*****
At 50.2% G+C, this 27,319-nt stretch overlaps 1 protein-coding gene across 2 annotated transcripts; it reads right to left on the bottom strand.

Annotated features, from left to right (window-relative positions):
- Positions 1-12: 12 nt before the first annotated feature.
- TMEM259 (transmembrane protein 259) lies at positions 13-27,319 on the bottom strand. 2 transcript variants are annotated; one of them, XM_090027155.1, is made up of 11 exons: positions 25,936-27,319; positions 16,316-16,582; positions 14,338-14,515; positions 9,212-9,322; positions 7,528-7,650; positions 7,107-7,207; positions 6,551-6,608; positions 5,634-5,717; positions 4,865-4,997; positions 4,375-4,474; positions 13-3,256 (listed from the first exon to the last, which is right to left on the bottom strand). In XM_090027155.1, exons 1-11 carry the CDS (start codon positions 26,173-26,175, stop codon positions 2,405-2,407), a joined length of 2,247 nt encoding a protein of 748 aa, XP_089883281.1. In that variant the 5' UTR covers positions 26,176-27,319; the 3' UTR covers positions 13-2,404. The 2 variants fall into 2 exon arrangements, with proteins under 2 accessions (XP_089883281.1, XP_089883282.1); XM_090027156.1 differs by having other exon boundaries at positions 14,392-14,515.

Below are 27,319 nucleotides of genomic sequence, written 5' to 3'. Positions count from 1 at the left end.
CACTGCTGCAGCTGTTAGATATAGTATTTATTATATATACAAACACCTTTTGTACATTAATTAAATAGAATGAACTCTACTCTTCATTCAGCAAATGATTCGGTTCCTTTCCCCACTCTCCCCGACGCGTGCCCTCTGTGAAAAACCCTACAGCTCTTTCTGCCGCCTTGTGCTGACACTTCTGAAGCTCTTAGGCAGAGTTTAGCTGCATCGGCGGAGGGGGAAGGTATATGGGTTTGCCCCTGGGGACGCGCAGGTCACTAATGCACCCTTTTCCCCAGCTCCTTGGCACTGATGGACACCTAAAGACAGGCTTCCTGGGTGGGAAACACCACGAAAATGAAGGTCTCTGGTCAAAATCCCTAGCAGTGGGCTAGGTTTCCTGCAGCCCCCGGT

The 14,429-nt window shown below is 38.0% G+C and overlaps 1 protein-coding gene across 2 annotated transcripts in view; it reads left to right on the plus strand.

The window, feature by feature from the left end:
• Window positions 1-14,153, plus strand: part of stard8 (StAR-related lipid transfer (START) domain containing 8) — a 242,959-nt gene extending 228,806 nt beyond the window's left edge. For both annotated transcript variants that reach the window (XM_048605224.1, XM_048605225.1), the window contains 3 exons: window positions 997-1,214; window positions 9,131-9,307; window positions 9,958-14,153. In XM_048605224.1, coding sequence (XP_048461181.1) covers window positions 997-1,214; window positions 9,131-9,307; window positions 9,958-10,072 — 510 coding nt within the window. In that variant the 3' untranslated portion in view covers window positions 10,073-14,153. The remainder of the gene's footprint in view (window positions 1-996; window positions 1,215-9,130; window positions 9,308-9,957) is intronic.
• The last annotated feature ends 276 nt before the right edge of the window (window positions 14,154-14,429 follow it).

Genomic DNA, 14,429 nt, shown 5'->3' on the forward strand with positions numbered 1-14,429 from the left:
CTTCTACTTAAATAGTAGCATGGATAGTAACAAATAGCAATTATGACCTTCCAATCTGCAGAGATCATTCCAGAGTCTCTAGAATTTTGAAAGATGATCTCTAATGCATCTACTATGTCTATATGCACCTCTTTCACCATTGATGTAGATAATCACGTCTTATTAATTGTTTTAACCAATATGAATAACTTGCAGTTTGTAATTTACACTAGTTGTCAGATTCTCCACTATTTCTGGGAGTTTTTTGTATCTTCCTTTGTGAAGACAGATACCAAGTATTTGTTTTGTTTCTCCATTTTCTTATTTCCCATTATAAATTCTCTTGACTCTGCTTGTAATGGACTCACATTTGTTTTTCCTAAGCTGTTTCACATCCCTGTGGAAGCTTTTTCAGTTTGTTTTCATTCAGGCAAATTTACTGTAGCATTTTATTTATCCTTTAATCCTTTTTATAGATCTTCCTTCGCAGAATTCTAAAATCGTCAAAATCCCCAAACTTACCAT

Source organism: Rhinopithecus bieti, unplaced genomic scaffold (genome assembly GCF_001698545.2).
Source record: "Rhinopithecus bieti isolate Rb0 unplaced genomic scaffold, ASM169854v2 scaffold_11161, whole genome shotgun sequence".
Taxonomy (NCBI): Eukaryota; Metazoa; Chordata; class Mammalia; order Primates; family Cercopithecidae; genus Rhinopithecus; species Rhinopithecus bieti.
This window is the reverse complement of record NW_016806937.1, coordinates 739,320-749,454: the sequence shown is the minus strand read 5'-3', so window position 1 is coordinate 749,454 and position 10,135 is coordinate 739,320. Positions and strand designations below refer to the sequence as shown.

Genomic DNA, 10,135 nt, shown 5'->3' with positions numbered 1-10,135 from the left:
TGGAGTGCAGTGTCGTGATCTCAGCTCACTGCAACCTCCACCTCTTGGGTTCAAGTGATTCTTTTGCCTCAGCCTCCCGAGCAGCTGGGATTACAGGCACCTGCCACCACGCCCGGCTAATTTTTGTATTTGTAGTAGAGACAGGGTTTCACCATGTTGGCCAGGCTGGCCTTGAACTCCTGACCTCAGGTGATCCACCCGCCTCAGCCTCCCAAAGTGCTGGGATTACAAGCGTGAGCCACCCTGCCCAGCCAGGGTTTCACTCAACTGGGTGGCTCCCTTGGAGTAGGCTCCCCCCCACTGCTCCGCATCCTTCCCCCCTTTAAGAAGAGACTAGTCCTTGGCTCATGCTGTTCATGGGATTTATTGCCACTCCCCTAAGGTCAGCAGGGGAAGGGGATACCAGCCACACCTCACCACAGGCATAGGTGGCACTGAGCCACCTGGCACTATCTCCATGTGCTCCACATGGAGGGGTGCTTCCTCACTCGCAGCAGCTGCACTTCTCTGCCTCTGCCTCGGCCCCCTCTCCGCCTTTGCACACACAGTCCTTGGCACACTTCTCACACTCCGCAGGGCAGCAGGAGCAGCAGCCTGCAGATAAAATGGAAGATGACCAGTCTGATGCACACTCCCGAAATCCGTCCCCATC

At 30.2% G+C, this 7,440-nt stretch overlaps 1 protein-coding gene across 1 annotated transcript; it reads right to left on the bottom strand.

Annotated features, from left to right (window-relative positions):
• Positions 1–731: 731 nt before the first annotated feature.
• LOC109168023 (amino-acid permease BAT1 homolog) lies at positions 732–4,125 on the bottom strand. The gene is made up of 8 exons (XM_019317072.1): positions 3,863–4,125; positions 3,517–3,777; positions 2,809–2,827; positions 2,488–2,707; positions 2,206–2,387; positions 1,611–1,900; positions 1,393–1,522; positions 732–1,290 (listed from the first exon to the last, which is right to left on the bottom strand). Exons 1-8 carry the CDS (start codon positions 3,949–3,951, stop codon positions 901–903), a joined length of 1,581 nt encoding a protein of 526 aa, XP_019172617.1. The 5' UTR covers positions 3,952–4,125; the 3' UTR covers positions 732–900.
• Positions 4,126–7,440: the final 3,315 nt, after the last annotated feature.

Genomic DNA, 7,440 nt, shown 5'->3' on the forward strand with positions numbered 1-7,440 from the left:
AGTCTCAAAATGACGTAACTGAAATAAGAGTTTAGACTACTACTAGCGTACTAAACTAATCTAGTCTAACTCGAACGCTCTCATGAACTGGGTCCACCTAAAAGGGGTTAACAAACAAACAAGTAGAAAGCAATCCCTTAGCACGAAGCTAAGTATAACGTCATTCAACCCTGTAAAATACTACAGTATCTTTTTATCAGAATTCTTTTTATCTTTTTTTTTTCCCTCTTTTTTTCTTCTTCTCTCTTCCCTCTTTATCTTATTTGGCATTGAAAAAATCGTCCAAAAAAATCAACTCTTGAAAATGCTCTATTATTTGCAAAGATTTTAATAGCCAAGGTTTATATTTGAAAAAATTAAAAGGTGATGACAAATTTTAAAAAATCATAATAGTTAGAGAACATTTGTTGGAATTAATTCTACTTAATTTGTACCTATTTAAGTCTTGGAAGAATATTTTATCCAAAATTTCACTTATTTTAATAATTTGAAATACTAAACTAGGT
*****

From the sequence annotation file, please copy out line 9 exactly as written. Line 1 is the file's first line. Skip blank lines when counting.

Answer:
• Window positions 1-14,153, plus strand: part of stard8 (StAR-related lipid transfer (START) domain containing 8) — a 242,959-nt gene extending 228,806 nt beyond the window's left edge. For both annotated transcript variants that reach the window (XM_048605224.1, XM_048605225.1), the window contains 3 exons: window positions 997-1,214; window positions 9,131-9,307; window positions 9,958-14,153. In XM_048605224.1, coding sequence (XP_048461181.1) covers window positions 997-1,214; window positions 9,131-9,307; window positions 9,958-10,072 — 510 coding nt within the window. In that variant the 3' untranslated portion in view covers window positions 10,073-14,153. The remainder of the gene's footprint in view (window positions 1-996; window positions 1,215-9,130; window positions 9,308-9,957) is intronic.